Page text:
Is it possible to compute double integral using scipy.integrate.fixed_quad?

I am trying to compute a double integral (over a triangle with nodes at (0,0), (0,1), (1,0)) using Gaussian quadrature of order `n`. However, running

``````import scipy.integrate as integrate
f = lambda x,y: x+y
inside = lambda x: integrate.fixed_quad(f, 0, 1-x, args=(x,), n=5)[0]
outside = integrate.fixed_quad(inside, 0, 1, n=5)
``````

gives

Traceback (most recent call last): File "", line 1, in File "/Users/username/anaconda/lib/python3.5/site-packages/scipy/integrate/quadrature.py", line 82, in fixed_quad return (b-a)/2.0 * np.sum(w*func(y, *args), axis=0), None File "", line 1, in File "/Users/username/anaconda/lib/python3.5/site-packages/scipy/integrate/quadrature.py", line 78, in fixed_quad if np.isinf(a) or np.isinf(b):

ValueError: The truth value of an array with more than one element is ambiguous. Use a.any() or a.all()

This is the second part of the question Can scipy.integrate.fixed_quad compute integral with functional boundaries?.

• are you looking for double integrals?
– MB-F
Feb 16, 2017 at 11:48
• @kazemakase I'm trying to implement double integrals with parameter n, which is called Gaussian quadrature integration order. Double integrals can be computed using `scipy.integrate.dblquad()` but this is not what I'm looking for.
– Jan
Feb 16, 2017 at 11:52
• Could you write down the integral you try to solve?
– Cleb
Feb 16, 2017 at 11:54
• @Cleb int_0^1 int_0^(x-1) f(x,y) dy dx (integration of function f(x,y) over the triangle with nodes (0,0), (0,1), (1,0))
– Jan
Feb 16, 2017 at 12:06
• using dblquad: `result = integrate.dblquad(f, 0, 1, lambda x: 0, lambda x: 1-x)[0]`
– Jan
Feb 16, 2017 at 12:13

The answer to your question is, yes, under certain conditions.

For demonstration purposes, I first choose different bounds than you (`11` instead of `1 - x`).

Generally, one can solve these types of integrals using `dblquad`:

``````area_dblquad = integrate.dblquad(lambda x, y: x + y, 0, 1, lambda x: 0, lambda x: 11)[0]
``````

which here returns `66`. That is not an option as you mentioned in the comments.

One can now do this integration stepwise and it works fine for `quad` as well as `fixed_quad`:

``````def integrand(x, y):
return x + y

return integrate.quad(integrand, 0, 11, args=(x, ))[0]

return integrate.fixed_quad(integrand, 0, 11, args=(x, ), n=5)[0]

``````

They both return `66` as well, as expected. That shows that it can work to compute double integrals using `scipy.integrate.fixed_quad`.

However, when one now changes the upper bound back to the one you had (from `11` to `1 - x`), it still works for `quad` but crashes for `fixed_quad`:

``````area_dblquad = integrate.dblquad(lambda x, y: x + y, 0, 1, lambda x: 0, lambda x: 1 - x)[0]
``````

both return `0.333333...`, the call with `fixed_quad` results in the error you received. One can understand the error by looking on the source code:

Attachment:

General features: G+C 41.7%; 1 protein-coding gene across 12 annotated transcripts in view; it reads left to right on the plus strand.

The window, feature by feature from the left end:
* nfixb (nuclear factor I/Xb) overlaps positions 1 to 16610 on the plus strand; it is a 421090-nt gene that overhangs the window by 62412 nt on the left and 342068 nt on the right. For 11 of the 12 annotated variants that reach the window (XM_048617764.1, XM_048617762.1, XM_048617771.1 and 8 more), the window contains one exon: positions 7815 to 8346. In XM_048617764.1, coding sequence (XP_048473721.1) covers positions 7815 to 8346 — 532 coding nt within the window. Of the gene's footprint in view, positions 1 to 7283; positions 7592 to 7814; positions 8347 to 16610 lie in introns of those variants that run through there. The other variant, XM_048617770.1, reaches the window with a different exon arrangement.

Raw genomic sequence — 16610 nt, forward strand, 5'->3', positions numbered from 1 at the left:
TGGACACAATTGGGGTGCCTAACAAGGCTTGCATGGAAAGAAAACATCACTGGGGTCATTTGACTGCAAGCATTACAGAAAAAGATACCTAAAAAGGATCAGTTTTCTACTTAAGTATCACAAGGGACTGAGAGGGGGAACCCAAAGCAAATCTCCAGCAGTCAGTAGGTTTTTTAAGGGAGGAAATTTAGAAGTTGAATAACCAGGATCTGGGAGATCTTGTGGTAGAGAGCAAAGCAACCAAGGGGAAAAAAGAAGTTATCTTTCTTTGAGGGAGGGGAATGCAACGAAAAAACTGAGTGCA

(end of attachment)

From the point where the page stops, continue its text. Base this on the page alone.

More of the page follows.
``````x, w = _cached_roots_legendre(n)
x = np.real(x)
if np.isinf(a) or np.isinf(b):
raise ValueError("Gaussian quadrature is only available for "
"finite limits.")
y = (b-a)*(x+1)/2.0 + a
return (b-a)/2.0 * np.sum(w*func(y, *args), axis=-1), None
``````

When one prints `a` and `b` one gets:

``````a:  0
b:  1
a:  0
b:  [ 0.95308992  0.76923466  0.5         0.23076534  0.04691008]
``````

So for the call with `1-x`, `b` is actually a numpy array with `n` elements and one cannot compare an array to infinity, that's why it crashes. Whether that is an intended behavior or a bug, I can't answer; might be worth opening an issue on github.

• That's a NumPy array, not a list. Feb 17, 2017 at 1:11
• As for whether it's a bug, no. `fixed_quad` documents that the function you integrate "must accept vector inputs", which `inside` does not. Feb 17, 2017 at 1:13
• @user2357112: Could very well be; but would it then not be printed as `array(...)`? But no matter whether it is a numpy array or a list, it still leads to the same issue when compared to infinity. Ah, very well spotted, thanks! I overlooked this part in the documentation.
– Cleb
Feb 17, 2017 at 1:16
• It wouldn't be printed as `array(...)` with just `print`. You'd have to do `print(repr(...))` to get the `repr` instead of `str` output. Feb 17, 2017 at 1:56

`fixed_quad` requires `f` to accept vector inputs. And the result should be the mapped values for the inputs (i.e. something like `map(f, xs)`). With this in mind, just ensure your `inside` function returns mapped values, and you're ready to go.

``````import scipy.integrate as integrate
f = lambda y,x: x+y
inside = lambda xs, n: np.array([integrate.fixed_quad(f, 0, 1-x, args=(x,), n=n)[0]
for x in np.array(xs)])
order = 5
outside = integrate.fixed_quad(inside, 0, 1, n=order, args=(order,))
``````

Also, be careful with the order of arguments for your integrand. Judging from your code `arg=(x,)`, it seems that you want the inner integral to be done along y dimension. The first argument of the integrand is the dimension along which it is integrated. So it should be `lambda y,x` instead (note that this is also the shape of integrand expected by `dblquad`).